Student-run organization focuses on foot care for New Haven’s homeless
One day last July, during a particularly rainy week, Ashton Gores ’18 M.P.H. was working at the Neighborhood Health Project, providing hypertension and diabetes screening for New Haven residents alongside other Yale students. A man walked into the clinic with obvious injuries — including cuts and a bruised ribcage. He explained that he had spent the night sleeping in a bus station when he’d been attacked. He refused the volunteers’ offers to call an ambulance, insisting that he would walk to the hospital instead. Then the man asked if they might give him something for his feet.
“He took off his socks and shoes – he had probably not taken them off for months,” Gores said. “His feet were irritated and infected, his socks and shoes were soaked, his shoes were too big.” Later, Gores cried in her car. “I was so heartbroken for that man,” she says.
That encounter led Gores to launch an organization — the New Haven PAWS Project (Poverty Alleviation through Washing Soles) — that provides monthly foot washing events at St. Paul & St. James Episcopal Church paired with giveaways of new socks, shoes from the nonprofit Soles for Souls, and other foot-related hygiene items, like gel insoles and nail clippers. In their first event in November 2017, Gores and other Yale student volunteers washed the feet of some 100 community members and gave away 200 pairs of socks and shoes. They’ll mark their one-year anniversary at their upcoming November 9 event, and expect 200 community members to attend. Gores recently received a Yale Jefferson Award for her dedication to social justice causes.
“People who attend say they can’t remember the last time they had something brand new,” Gores says. She adds that the name PAWS is meant in part to reflect the Yale Bulldogs connection. “I wanted this to represent that students from Yale care about the community,” Gores says.
Gores was drawn to addiction recovery while studying at Yale School of Public Health (YSPH). She’d seen the devastating impact of meth addiction growing up in Oklahoma, and had always been moved by the suffering of the homeless. She authored a chapter on “Mental Illness and Substance Use Disorders Among Homeless Veterans” in a textbook by Jack Tsai, director of the Yale Division of Mental Health Services and Treatment Outcomes Research, which she says “fit in so perfectly with the things I cared about.” Then, when Gores was a junior, she lost both her father and brother to heart disease just six months apart. Her mission to help others, she says, became even more clear.
“It made me think about what I have, what’s truly important and how I should be spending my time,” Gores says. “How do you love people every day? I’m going into healthcare because I want to work in underserved communities. I believe everyone should have equal opportunities.”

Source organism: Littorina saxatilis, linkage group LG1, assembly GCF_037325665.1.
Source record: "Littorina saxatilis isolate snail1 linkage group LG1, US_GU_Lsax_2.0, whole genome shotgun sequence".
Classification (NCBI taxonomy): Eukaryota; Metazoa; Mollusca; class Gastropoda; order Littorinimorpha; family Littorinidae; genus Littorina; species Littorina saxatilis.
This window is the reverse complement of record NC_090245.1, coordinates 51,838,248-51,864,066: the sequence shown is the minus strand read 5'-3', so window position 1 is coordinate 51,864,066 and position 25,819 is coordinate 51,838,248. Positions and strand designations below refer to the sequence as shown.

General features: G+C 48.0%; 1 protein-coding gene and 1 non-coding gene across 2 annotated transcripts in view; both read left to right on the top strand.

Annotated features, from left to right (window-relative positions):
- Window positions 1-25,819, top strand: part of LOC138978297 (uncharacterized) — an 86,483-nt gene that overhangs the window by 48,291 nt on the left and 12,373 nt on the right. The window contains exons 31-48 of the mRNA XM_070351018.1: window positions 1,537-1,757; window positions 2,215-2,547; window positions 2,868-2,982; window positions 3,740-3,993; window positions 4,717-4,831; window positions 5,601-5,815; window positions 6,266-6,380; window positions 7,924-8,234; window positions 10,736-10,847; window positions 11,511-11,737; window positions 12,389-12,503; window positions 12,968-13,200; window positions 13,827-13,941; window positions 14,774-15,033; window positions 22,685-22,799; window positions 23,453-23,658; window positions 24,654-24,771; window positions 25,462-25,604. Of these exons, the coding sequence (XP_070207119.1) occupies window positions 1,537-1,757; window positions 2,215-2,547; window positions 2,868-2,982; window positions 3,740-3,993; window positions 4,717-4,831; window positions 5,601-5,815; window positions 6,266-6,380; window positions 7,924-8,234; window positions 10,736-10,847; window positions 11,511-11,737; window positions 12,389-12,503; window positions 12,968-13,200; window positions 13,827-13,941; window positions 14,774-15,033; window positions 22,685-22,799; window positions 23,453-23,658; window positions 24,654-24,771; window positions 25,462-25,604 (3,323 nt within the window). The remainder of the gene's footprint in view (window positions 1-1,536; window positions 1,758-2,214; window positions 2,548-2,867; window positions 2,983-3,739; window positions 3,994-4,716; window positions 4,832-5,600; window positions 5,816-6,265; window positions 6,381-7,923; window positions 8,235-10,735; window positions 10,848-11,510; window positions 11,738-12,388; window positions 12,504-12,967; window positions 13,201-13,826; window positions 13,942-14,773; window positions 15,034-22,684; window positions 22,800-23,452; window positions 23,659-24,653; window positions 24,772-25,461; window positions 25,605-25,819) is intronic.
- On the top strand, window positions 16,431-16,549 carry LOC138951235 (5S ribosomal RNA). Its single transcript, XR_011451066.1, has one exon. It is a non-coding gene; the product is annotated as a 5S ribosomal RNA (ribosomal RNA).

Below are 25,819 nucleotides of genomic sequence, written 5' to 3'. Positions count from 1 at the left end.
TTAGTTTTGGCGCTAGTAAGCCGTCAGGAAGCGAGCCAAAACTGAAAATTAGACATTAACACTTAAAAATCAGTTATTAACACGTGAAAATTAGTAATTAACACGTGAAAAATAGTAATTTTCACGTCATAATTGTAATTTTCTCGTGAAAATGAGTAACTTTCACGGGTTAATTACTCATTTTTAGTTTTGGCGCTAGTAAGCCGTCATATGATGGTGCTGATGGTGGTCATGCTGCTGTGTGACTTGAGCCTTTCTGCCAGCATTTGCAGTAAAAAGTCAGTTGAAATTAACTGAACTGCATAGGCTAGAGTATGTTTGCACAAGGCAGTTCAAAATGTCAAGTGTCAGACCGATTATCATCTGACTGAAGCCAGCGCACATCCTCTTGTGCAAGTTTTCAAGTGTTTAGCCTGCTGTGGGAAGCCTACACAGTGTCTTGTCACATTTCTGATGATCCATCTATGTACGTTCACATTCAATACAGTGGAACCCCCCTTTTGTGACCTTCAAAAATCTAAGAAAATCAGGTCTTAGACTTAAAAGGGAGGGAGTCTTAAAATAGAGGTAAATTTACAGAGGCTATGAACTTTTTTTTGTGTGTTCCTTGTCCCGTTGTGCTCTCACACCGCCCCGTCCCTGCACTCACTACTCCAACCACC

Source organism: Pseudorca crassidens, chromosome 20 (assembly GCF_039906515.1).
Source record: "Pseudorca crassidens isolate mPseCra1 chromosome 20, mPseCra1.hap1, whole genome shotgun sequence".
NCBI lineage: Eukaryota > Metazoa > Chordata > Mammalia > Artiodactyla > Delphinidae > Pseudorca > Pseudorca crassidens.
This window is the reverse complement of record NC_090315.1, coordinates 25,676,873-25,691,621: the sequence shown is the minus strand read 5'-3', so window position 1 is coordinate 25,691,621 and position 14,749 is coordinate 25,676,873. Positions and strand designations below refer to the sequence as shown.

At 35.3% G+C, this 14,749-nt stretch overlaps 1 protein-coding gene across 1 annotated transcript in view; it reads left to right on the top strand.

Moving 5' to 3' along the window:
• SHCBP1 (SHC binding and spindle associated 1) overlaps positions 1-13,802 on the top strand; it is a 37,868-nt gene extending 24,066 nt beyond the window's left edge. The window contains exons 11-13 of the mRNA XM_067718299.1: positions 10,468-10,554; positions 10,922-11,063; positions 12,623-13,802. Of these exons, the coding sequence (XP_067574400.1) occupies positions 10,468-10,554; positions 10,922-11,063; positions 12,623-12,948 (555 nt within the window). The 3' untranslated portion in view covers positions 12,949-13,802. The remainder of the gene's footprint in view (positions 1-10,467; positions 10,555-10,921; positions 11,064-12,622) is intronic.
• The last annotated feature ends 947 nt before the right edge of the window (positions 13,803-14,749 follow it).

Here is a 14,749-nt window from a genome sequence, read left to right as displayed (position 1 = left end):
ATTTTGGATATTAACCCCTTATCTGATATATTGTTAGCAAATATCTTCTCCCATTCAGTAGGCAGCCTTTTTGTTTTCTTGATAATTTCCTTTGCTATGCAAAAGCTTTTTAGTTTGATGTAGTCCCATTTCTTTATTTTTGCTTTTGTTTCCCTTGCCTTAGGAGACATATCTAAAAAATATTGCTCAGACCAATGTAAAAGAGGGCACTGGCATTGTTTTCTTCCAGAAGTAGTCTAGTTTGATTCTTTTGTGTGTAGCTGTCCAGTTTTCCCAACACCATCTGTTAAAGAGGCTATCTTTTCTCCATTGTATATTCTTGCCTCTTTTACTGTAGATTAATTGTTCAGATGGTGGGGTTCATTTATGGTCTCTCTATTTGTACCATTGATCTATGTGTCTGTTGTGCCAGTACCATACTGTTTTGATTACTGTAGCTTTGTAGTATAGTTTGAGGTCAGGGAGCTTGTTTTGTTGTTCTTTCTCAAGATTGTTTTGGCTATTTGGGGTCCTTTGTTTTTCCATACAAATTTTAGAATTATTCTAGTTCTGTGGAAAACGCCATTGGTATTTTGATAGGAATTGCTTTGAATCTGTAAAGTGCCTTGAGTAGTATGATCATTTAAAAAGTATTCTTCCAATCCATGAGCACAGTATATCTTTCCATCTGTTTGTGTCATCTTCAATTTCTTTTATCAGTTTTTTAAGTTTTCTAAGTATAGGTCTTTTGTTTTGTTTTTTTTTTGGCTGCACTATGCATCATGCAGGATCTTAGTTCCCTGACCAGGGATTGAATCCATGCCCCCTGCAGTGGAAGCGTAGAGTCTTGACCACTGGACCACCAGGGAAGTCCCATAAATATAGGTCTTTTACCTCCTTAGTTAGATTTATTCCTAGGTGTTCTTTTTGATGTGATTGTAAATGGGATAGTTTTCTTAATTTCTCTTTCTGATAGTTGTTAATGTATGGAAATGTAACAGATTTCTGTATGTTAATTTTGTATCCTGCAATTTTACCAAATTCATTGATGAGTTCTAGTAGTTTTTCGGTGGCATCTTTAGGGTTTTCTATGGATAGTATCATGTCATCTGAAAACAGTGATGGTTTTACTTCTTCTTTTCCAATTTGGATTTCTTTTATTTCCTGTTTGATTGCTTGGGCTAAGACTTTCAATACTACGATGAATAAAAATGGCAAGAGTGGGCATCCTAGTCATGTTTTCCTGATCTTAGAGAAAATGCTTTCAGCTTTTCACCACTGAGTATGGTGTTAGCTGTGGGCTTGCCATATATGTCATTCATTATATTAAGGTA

Gores has now returned to Oklahoma to pursue her medical degree at the OU-TU School of Community Medicine. While she remains an advisor to PAWS, she has passed the torch of leading the organization to Marina Marmolejo ’19 M.P.H., whose public health research is focused on understanding the factors of homelessness. Serving as the project director of PAWS has given her tangible insight into the challenges the homeless face, she says.
“PAWS is a great way to get one-on-one conversations going,” Marmolejo says. “Although it focuses on foot health, we also do needs assessments and feedback.” She says that homeless people often lack agency over their daily lives — from what they will wear to what foods they will eat. And basic needs like foot care can impact many other parts of their lives. “Since many people experiencing homelessness do not have access to a car, they must rely on public transportation or walk across the city to receive services, attend appointments, interview for jobs, or even take their kids to school,” Marmolejo says. “These activities become almost impossible without proper foot health, which is why I think the PAWS project is so necessary.”
PAWS runs monthly events at the church, with funding support from YSPH and outside donations, and draws volunteers from the Yale chapter of Athletes in Action, a student-led sports ministry where Gores served as a mentor.
“This year’s team is trying to make it more spa-esque,” says Marmolejo. Homeless participants are able to choose their own bath bombs and scrubs, which a Yale student volunteer adds to warm water for the foot washing, followed by lotion and powder. Participants also receive new socks and shoes and some additional hygiene items of their choosing.
“Public health is local,” says Gores, quoting Byron Kennedy, Director of Health for the City of New Haven. “If we’re doing our job the right way, we should be immersed in that community.”
Those interested in supporting the New Haven PAWS Project can do so by liking them on Facebook, purchasing needed items from their Amazon wish list, or donating directly via Paypal.
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Brita Belli: email@example.com, 203-804-1911